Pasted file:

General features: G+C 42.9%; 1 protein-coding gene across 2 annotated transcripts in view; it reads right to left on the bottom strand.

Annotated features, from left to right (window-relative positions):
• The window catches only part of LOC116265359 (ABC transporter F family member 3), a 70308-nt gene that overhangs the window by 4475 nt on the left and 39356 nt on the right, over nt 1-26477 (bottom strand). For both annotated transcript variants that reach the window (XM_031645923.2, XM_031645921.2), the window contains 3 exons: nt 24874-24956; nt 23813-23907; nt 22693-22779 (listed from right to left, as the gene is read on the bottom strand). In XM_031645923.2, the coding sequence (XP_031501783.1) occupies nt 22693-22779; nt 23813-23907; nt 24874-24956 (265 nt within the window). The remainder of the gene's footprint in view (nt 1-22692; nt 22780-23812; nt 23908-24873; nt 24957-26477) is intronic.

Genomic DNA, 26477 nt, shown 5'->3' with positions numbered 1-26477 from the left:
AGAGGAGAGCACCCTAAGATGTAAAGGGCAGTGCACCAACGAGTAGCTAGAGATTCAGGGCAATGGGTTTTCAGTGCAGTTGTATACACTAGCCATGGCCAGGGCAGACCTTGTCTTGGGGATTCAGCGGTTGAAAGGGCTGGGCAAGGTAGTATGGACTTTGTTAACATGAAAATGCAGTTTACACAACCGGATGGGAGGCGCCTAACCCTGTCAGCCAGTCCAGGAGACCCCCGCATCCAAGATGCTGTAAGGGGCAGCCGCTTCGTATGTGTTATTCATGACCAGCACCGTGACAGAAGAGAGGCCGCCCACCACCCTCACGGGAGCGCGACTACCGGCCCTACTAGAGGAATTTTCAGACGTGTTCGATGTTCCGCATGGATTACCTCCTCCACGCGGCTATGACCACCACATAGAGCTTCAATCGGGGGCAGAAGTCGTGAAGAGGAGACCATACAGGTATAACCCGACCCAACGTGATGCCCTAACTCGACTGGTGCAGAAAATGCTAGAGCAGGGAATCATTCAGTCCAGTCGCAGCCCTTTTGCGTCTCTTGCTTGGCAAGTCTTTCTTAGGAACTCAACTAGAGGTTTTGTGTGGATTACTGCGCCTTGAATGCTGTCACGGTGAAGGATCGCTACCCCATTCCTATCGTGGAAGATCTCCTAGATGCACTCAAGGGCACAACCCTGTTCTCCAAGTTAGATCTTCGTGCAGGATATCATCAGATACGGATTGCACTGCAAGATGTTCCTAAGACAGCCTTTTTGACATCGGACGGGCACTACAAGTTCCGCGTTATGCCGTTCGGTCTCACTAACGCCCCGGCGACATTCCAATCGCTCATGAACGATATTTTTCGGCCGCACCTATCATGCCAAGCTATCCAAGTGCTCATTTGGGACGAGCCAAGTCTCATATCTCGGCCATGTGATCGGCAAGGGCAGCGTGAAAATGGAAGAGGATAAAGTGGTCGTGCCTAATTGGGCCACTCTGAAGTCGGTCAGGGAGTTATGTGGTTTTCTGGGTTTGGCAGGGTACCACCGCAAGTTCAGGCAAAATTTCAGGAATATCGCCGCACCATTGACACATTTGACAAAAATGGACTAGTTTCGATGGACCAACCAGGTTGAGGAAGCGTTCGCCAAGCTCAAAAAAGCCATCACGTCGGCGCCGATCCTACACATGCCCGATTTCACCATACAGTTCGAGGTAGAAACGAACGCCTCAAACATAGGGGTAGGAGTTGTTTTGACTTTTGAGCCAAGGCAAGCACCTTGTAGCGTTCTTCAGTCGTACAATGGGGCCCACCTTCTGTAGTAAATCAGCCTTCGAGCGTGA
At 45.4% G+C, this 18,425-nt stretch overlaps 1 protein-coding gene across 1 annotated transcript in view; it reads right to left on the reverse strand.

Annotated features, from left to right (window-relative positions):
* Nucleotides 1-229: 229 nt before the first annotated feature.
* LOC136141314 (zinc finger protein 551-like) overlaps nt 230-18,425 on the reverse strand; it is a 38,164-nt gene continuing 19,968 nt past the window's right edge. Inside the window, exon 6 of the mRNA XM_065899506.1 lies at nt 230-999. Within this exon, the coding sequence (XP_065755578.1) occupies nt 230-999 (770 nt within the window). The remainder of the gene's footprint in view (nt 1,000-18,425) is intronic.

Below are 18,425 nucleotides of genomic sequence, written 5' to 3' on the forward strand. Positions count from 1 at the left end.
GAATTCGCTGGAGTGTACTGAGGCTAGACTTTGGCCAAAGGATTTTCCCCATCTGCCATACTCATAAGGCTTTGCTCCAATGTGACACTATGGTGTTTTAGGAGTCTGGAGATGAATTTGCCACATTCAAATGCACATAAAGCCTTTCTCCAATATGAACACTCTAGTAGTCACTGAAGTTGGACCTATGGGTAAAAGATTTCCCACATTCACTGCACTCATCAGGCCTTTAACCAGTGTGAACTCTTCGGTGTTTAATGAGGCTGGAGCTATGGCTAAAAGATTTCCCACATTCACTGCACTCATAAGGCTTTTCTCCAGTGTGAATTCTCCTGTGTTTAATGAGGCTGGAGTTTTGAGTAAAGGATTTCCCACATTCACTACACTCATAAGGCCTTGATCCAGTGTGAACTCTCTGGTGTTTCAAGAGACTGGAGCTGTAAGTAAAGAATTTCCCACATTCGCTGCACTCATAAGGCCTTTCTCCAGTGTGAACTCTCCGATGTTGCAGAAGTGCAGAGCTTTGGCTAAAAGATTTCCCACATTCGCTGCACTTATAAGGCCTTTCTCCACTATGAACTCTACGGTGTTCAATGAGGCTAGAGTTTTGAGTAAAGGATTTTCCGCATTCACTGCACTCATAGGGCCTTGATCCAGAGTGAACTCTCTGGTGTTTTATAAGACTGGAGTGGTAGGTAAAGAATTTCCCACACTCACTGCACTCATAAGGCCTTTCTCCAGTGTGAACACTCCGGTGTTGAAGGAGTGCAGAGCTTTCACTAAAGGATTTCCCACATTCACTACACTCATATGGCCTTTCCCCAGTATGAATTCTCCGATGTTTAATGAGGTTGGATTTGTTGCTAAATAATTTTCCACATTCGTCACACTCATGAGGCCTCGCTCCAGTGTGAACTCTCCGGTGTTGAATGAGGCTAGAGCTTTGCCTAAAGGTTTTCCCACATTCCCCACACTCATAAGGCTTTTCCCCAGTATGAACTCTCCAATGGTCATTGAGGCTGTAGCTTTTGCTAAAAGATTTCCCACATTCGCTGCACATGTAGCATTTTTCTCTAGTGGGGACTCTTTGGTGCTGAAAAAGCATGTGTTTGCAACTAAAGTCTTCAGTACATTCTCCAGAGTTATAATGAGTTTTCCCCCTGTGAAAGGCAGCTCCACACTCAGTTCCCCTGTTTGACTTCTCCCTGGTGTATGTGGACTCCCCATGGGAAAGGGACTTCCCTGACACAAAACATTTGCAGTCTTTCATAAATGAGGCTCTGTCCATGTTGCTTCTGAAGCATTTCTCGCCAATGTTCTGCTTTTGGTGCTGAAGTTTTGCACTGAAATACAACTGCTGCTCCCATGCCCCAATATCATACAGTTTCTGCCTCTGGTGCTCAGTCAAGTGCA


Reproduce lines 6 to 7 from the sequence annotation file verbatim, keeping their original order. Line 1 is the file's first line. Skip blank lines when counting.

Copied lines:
At 45.4% G+C, this 18,425-nt stretch overlaps 1 protein-coding gene across 1 annotated transcript in view; it reads right to left on the reverse strand.

Annotated features, from left to right (window-relative positions):